Podcast: Looking for work? Here’s what (not) to doon 26 June 2023 for Graduates
At the mic for this episode of our podcast Exellys Talks is Lenny Sluyts (28). Lenny started at Exellys in 2020, first as a recruiter and now as a full-time account manager. He’s still got a heart for recruitment though, which is why we’ve invited him to talk about the topic “applying for jobs”. What do you need to do to get noticed by recruiters? What are some do’s and don’ts during the interview? And what comes next? Let’s find out.
Note: You can check out the full podcast episode in this 30-minute video or listen to the episode at the bottom of the page. You can find us on Spotify or YouTube as well. Please note that the podcast is recorded in Dutch and there are no subtitles. For the hearing impaired or those who don’t understand Dutch, we’ve included a written account (in English) below.
Welcome, Lenny. Before we dive into the topic, can you tell us a little bit more about yourself?
“I’m 28 years old and as you can probably tell by the way I talk, I’m from Antwerp. I’ve been with Exellys since 2020 and I’ve had an interesting journey here so far, which means I know some things about job applications, which is what we’ll be talking about today. Besides that, I used to play football, but now my hobby has become Exellys. And I like to be social and go out and do things with people as well. That’s basically me in a nutshell.”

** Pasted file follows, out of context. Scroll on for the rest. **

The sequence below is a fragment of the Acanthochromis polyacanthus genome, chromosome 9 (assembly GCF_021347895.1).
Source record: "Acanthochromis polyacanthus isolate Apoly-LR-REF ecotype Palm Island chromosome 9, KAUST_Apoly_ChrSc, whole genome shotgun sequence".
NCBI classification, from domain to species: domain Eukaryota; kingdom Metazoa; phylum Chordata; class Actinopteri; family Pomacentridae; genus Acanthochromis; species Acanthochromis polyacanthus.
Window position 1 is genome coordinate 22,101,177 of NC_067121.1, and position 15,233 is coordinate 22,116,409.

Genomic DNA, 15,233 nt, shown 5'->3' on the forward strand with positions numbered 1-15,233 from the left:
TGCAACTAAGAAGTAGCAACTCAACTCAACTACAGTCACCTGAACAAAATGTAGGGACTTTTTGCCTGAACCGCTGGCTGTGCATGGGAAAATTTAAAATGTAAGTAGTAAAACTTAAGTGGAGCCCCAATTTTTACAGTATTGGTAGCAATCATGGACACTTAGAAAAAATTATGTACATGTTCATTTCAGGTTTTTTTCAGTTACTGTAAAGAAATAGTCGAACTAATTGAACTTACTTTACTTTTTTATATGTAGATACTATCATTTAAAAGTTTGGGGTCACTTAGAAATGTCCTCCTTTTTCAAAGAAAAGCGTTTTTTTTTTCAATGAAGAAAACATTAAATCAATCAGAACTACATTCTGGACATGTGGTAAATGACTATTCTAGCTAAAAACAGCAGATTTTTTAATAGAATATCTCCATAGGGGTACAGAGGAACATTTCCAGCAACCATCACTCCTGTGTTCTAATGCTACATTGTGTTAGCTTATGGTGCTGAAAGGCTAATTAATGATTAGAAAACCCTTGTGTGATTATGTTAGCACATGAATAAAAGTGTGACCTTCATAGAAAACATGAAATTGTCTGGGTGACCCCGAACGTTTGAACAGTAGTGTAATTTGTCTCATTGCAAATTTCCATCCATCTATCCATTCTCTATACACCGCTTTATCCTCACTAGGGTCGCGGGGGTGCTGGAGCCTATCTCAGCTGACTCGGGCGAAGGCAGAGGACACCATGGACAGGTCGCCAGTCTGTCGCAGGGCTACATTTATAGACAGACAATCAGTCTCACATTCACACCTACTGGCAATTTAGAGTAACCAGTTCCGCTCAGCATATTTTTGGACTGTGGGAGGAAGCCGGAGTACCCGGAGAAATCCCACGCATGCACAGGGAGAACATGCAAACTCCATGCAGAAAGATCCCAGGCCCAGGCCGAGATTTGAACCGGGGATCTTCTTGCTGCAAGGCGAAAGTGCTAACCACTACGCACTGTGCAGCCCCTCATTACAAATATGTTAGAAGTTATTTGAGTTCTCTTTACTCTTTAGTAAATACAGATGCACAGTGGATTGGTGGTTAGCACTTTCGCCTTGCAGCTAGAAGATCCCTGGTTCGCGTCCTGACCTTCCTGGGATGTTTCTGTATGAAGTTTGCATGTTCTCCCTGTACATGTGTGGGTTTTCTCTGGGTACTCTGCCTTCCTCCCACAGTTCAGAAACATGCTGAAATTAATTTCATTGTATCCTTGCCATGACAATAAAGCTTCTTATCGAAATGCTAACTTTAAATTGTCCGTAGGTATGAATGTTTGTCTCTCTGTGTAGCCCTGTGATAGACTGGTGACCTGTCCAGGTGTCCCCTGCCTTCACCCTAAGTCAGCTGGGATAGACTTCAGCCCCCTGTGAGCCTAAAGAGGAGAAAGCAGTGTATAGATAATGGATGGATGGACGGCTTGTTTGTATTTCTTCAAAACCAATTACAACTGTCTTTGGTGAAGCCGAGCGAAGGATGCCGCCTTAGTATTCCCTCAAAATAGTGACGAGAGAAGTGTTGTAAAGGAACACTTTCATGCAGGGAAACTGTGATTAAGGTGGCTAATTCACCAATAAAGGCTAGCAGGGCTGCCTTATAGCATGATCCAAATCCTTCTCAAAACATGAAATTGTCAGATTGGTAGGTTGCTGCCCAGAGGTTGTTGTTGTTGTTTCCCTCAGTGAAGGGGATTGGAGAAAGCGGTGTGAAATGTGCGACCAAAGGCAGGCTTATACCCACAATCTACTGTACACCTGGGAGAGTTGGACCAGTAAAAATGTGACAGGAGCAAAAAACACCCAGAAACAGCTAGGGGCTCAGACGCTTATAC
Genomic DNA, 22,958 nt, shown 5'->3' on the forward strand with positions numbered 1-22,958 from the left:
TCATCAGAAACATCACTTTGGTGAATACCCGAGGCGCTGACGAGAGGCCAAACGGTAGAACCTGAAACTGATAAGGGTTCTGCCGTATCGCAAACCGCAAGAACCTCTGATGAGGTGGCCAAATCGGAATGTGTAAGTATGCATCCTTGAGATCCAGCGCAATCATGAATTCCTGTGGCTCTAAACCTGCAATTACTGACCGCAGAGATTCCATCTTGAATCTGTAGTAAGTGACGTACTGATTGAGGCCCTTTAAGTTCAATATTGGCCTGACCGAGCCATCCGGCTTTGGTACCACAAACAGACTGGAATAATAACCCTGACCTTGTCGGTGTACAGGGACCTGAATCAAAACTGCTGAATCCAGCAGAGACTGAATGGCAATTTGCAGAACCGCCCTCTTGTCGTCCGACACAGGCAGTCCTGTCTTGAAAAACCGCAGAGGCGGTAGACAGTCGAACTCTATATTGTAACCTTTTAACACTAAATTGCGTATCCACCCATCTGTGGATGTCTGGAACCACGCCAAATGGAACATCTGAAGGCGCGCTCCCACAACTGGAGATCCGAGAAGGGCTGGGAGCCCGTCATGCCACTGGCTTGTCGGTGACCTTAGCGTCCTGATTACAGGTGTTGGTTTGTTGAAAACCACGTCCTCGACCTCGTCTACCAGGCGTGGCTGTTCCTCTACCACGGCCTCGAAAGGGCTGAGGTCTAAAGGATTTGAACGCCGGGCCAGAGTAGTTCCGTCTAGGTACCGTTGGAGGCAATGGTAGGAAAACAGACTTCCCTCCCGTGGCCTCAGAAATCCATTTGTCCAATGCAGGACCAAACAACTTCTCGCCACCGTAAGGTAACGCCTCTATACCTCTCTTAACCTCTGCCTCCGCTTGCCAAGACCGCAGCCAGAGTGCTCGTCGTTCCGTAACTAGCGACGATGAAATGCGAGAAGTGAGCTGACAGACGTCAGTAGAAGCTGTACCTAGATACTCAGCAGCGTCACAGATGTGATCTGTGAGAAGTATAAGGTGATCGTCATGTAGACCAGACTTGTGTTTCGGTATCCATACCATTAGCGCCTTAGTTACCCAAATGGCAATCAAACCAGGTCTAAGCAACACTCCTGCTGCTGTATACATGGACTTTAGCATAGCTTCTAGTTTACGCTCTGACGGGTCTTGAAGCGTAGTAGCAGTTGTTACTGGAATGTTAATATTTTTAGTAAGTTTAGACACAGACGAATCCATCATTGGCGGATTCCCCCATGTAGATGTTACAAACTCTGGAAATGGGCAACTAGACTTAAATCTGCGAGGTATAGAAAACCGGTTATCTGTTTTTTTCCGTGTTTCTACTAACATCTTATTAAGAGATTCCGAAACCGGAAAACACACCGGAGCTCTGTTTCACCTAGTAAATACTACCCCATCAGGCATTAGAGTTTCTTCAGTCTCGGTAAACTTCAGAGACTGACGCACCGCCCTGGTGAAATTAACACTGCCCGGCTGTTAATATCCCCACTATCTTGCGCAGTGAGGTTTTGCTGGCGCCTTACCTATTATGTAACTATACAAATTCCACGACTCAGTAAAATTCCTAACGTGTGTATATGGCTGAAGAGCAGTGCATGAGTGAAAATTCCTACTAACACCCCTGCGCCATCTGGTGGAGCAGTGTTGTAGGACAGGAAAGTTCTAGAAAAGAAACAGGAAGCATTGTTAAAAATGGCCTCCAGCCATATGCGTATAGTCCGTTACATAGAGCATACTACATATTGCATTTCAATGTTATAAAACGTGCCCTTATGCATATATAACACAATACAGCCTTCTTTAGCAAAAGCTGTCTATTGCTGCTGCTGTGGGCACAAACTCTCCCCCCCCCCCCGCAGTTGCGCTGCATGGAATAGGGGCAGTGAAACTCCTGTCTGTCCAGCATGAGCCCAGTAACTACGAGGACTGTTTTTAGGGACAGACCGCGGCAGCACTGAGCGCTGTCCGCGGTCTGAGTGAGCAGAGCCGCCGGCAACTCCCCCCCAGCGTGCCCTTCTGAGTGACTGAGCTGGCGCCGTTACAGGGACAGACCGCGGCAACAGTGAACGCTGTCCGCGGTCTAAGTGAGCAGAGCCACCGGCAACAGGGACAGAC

You mentioned your interesting journey at Exellys. Can you tell us a bit more about that?
“I started at Exellys in August 2020. Initially, the plan was that I would be recruiting young professionals, people with work experience. But because certain people left the company at that point, recruiting young graduates soon became one of my responsibilities as well. Besides that I always had ambition to grow into more of an account management role, which is what I’m doing now. I started with a few clients, and now I’m doing that fulltime. I do still have a heart for recruitment though. Whenever I’m at a client’s, I’m always thinking about the candidates as well. So that’s how I’ve been growing here for the past few years.”
Your heart for recruitment is exactly what we’ll be discussing today. Let’s talk about applying for jobs. Say I’m graduating soon and looking for my first job, or I’m looking for a new challenge. What can I do to raise my profile or prepare myself for that job hunt?
“First of all – and this is something I only learnt after joining Exellys, which I wish I had known sooner – you should quite simply take a moment for reflection. Who are you as a person? What gives you energy? What are your strengths? And what costs you a lot of energy? This awareness about yourself is very valuable. I wish I had taken the time to reflect on these things after school, or even before choosing a field. Second, to apply for jobs, you obviously need a good CV.”